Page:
Once it was easy to distinguish the staid Bourgeois from the radical Bohemians. This field study of America's latest elite--a hybrid Brooks calls the Bobos--covers everything from cultural artifacts to Bobo attitudes towards sex, morality, work, and leisure.Once it was easy to distinguish the staid Bourgeois from the radical Bohemians. This field study of America's latest elite--a hybrid Brooks calls the Bobos--covers everything from cultural artifacts to Bobo attitudes towards sex, morality, work, and leisure.Read Less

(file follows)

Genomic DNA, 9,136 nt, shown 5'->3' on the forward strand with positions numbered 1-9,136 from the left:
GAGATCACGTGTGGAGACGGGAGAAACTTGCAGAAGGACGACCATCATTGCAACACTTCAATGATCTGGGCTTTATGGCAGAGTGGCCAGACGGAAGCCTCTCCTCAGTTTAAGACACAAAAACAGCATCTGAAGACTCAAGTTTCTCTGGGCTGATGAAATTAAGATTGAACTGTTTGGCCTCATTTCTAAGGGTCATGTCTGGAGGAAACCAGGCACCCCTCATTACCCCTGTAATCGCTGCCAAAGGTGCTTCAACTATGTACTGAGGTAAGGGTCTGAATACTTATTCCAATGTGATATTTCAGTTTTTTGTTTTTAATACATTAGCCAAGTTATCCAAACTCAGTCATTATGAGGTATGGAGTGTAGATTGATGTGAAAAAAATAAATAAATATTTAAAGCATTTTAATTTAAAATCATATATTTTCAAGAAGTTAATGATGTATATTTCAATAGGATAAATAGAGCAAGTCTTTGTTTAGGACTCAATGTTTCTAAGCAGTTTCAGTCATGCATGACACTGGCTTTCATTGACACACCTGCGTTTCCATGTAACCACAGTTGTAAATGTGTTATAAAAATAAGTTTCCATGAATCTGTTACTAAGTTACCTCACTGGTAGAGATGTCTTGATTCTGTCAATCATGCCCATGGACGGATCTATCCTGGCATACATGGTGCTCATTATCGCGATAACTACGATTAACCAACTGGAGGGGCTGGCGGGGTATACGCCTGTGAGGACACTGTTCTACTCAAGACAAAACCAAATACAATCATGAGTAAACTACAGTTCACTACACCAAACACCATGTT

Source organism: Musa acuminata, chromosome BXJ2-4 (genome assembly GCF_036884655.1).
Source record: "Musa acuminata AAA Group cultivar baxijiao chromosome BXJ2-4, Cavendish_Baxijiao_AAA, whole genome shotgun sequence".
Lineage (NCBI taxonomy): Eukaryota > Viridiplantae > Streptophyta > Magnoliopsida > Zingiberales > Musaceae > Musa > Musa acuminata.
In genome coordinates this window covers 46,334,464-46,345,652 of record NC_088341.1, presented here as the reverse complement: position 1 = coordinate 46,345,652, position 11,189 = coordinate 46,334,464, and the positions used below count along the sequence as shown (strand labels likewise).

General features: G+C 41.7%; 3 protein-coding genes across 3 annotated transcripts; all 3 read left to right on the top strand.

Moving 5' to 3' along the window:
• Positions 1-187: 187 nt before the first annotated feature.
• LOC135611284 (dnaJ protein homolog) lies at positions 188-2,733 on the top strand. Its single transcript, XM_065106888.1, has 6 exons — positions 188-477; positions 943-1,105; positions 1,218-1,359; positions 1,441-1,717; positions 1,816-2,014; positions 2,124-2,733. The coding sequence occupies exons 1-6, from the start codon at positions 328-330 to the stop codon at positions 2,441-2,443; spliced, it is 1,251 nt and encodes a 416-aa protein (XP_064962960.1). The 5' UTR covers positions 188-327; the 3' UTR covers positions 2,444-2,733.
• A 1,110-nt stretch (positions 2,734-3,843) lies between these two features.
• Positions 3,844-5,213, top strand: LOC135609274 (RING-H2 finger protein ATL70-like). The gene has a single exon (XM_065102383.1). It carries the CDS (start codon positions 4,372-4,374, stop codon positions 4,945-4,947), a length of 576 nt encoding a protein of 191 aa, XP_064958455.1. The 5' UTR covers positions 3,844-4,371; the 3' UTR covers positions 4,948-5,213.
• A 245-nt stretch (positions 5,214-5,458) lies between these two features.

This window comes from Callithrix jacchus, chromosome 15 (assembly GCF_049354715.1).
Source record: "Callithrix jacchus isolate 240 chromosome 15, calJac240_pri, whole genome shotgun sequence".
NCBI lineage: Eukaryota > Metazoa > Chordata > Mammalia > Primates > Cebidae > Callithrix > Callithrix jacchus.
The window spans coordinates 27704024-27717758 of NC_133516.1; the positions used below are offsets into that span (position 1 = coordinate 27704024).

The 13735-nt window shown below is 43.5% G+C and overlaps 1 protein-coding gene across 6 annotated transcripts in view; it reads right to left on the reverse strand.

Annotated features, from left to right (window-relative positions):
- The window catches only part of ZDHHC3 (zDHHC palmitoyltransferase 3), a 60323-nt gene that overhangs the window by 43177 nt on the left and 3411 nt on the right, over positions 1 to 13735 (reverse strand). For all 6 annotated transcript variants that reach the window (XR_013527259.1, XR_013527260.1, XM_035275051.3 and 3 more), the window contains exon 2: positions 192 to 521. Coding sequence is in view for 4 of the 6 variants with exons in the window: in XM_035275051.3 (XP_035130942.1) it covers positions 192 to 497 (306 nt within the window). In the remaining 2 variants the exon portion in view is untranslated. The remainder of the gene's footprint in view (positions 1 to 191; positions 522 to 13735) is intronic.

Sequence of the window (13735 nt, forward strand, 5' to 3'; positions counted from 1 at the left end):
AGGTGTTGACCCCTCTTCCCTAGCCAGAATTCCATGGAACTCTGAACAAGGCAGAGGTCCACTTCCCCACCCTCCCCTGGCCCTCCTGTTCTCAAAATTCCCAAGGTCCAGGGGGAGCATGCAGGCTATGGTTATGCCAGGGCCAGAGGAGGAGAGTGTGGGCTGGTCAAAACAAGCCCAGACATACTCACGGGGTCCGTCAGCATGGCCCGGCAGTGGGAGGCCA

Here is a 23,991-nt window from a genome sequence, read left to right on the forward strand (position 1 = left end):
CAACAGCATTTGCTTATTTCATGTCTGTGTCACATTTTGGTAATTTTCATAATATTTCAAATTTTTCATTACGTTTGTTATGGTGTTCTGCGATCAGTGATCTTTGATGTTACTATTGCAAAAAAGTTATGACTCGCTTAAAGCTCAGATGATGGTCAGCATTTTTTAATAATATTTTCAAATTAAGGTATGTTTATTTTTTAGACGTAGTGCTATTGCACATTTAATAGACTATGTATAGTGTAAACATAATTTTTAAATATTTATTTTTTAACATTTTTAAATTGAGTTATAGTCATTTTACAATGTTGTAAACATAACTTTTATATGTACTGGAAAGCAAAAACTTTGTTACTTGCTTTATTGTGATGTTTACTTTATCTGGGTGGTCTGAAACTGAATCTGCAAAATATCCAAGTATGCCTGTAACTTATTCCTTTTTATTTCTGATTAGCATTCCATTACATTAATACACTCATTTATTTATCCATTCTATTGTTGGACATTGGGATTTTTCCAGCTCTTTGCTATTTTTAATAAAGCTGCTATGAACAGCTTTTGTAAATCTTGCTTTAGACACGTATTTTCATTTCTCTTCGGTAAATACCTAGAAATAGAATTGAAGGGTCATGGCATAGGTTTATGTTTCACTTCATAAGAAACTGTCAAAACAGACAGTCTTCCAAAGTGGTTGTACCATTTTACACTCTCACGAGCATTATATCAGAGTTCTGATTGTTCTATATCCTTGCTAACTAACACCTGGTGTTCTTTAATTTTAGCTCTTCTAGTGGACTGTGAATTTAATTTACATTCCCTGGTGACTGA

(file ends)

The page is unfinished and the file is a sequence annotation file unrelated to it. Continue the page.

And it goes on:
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Publishers Weekly, 2000-03-13 Transcendentalists vs. robber barons, beatniks vs. men in gray flannel suits, hippies vs. hawks: for more than a century, U.S. culture has been driven forward by tensions between bohemians and the bourgeoisie. Brooks, an editor at the conservative Weekly Standard and at Newsweek and an NPR commentator, argues that this longstanding paradigm has been eroded by the merging of bohemians and bourgeoisie into a new cultural, intellectual and financial elite: the "bobos." Drawing on diverse examples--from an analysis of the New York Times' marriage pages, the sociological writings of Vance Packard, Jane Jacobs and William H. Whyte and such films as The Graduate--he wittily defends his thesis that the information age, in which ideas are as "vital to economic success as natural resources or finance capital," has created a culture in which once-uptight Babbitts relax and enjoy the sensual and material side of life and anti-establishment types relish capitalist success; thus a meritocracy of intellectualism and money has replaced the cultural war between self-expression and self-control. While it works well on a superficial level, Brooks's analysis is problematic upon close examination. For example, his claim that Ivy League universities moved toward a meritocracy when, in the 1960s, they began accepting some students on academic rather than family standing ignores the reality that the "legacy" system is still in force. Ultimately, by focusing myopically on the discrete phenomenon of the establishment of "bobos," Brooks avoids more complicated discussions of race, class, poverty or the cultural wars on abortion, homosexuality, education and religion that still rage today. (May) Copyright 2000 Cahners Business Information.
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